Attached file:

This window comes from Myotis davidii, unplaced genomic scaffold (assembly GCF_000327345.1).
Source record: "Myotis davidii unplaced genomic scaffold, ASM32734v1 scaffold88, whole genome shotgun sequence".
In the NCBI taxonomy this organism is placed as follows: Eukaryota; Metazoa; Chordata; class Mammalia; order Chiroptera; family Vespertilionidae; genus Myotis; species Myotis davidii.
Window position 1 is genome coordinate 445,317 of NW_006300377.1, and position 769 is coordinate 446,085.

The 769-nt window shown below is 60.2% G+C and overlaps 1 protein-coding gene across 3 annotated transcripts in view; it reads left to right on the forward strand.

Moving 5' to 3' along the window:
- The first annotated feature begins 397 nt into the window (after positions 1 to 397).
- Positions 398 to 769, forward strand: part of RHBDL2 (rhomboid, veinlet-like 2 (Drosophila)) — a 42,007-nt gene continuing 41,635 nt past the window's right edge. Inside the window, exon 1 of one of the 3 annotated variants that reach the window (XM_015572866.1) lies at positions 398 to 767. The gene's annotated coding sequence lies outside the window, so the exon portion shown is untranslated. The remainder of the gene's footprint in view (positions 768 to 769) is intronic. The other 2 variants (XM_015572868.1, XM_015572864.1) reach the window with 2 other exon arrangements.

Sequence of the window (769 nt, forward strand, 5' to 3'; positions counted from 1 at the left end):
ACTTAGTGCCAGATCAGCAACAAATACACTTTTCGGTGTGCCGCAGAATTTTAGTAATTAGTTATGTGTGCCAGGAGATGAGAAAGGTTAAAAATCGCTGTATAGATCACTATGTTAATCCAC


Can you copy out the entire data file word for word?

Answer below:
This window comes from Myotis davidii, unplaced genomic scaffold (assembly GCF_000327345.1).
Source record: "Myotis davidii unplaced genomic scaffold, ASM32734v1 scaffold88, whole genome shotgun sequence".
In the NCBI taxonomy this organism is placed as follows: Eukaryota; Metazoa; Chordata; class Mammalia; order Chiroptera; family Vespertilionidae; genus Myotis; species Myotis davidii.
Window position 1 is genome coordinate 445,317 of NW_006300377.1, and position 769 is coordinate 446,085.

The 769-nt window shown below is 60.2% G+C and overlaps 1 protein-coding gene across 3 annotated transcripts in view; it reads left to right on the forward strand.

Moving 5' to 3' along the window:
- The first annotated feature begins 397 nt into the window (after positions 1 to 397).
- Positions 398 to 769, forward strand: part of RHBDL2 (rhomboid, veinlet-like 2 (Drosophila)) — a 42,007-nt gene continuing 41,635 nt past the window's right edge. Inside the window, exon 1 of one of the 3 annotated variants that reach the window (XM_015572866.1) lies at positions 398 to 767. The gene's annotated coding sequence lies outside the window, so the exon portion shown is untranslated. The remainder of the gene's footprint in view (positions 768 to 769) is intronic. The other 2 variants (XM_015572868.1, XM_015572864.1) reach the window with 2 other exon arrangements.

Sequence of the window (769 nt, forward strand, 5' to 3'; positions counted from 1 at the left end):
ACTTAGTGCCAGATCAGCAACAAATACACTTTTCGGTGTGCCGCAGAATTTTAGTAATTAGTTATGTGTGCCAGGAGATGAGAAAGGTTAAAAATCGCTGTATAGATCACTATGTTAATCCAC